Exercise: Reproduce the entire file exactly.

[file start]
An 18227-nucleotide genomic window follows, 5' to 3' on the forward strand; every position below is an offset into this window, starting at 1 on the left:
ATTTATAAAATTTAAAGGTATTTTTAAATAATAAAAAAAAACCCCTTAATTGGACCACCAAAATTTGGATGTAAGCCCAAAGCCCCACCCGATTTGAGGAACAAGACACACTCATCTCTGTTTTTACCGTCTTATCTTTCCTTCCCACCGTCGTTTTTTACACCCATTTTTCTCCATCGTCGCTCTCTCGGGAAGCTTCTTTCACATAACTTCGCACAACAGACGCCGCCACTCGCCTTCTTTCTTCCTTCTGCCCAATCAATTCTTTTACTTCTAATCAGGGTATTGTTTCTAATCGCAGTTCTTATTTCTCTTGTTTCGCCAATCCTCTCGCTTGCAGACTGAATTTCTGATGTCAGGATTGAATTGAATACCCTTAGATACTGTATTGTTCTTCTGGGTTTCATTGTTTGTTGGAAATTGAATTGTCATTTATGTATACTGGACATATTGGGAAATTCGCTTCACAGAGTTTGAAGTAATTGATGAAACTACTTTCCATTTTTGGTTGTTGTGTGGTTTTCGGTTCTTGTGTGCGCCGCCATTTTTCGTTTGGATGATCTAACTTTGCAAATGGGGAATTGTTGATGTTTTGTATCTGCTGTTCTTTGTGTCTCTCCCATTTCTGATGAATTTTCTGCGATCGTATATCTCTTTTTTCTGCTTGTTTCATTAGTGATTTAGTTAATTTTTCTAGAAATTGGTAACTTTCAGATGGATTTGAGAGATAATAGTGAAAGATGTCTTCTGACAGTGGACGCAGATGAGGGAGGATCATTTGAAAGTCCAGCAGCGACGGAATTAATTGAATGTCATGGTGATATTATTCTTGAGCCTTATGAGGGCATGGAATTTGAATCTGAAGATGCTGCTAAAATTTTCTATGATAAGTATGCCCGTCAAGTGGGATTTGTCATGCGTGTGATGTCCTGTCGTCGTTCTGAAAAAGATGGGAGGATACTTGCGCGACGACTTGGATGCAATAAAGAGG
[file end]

An 18227-nucleotide genomic window follows, 5' to 3' on the forward strand; every position below is an offset into this window, starting at 1 on the left:
ATTTATAAAATTTAAAGGTATTTTTAAATAATAAAAAAAAACCCCTTAATTGGACCACCAAAATTTGGATGTAAGCCCAAAGCCCCACCCGATTTGAGGAACAAGACACACTCATCTCTGTTTTTACCGTCTTATCTTTCCTTCCCACCGTCGTTTTTTACACCCATTTTTCTCCATCGTCGCTCTCTCGGGAAGCTTCTTTCACATAACTTCGCACAACAGACGCCGCCACTCGCCTTCTTTCTTCCTTCTGCCCAATCAATTCTTTTACTTCTAATCAGGGTATTGTTTCTAATCGCAGTTCTTATTTCTCTTGTTTCGCCAATCCTCTCGCTTGCAGACTGAATTTCTGATGTCAGGATTGAATTGAATACCCTTAGATACTGTATTGTTCTTCTGGGTTTCATTGTTTGTTGGAAATTGAATTGTCATTTATGTATACTGGACATATTGGGAAATTCGCTTCACAGAGTTTGAAGTAATTGATGAAACTACTTTCCATTTTTGGTTGTTGTGTGGTTTTCGGTTCTTGTGTGCGCCGCCATTTTTCGTTTGGATGATCTAACTTTGCAAATGGGGAATTGTTGATGTTTTGTATCTGCTGTTCTTTGTGTCTCTCCCATTTCTGATGAATTTTCTGCGATCGTATATCTCTTTTTTCTGCTTGTTTCATTAGTGATTTAGTTAATTTTTCTAGAAATTGGTAACTTTCAGATGGATTTGAGAGATAATAGTGAAAGATGTCTTCTGACAGTGGACGCAGATGAGGGAGGATCATTTGAAAGTCCAGCAGCGACGGAATTAATTGAATGTCATGGTGATATTATTCTTGAGCCTTATGAGGGCATGGAATTTGAATCTGAAGATGCTGCTAAAATTTTCTATGATAAGTATGCCCGTCAAGTGGGATTTGTCATGCGTGTGATGTCCTGTCGTCGTTCTGAAAAAGATGGGAGGATACTTGCGCGACGACTTGGATGCAATAAAGAGG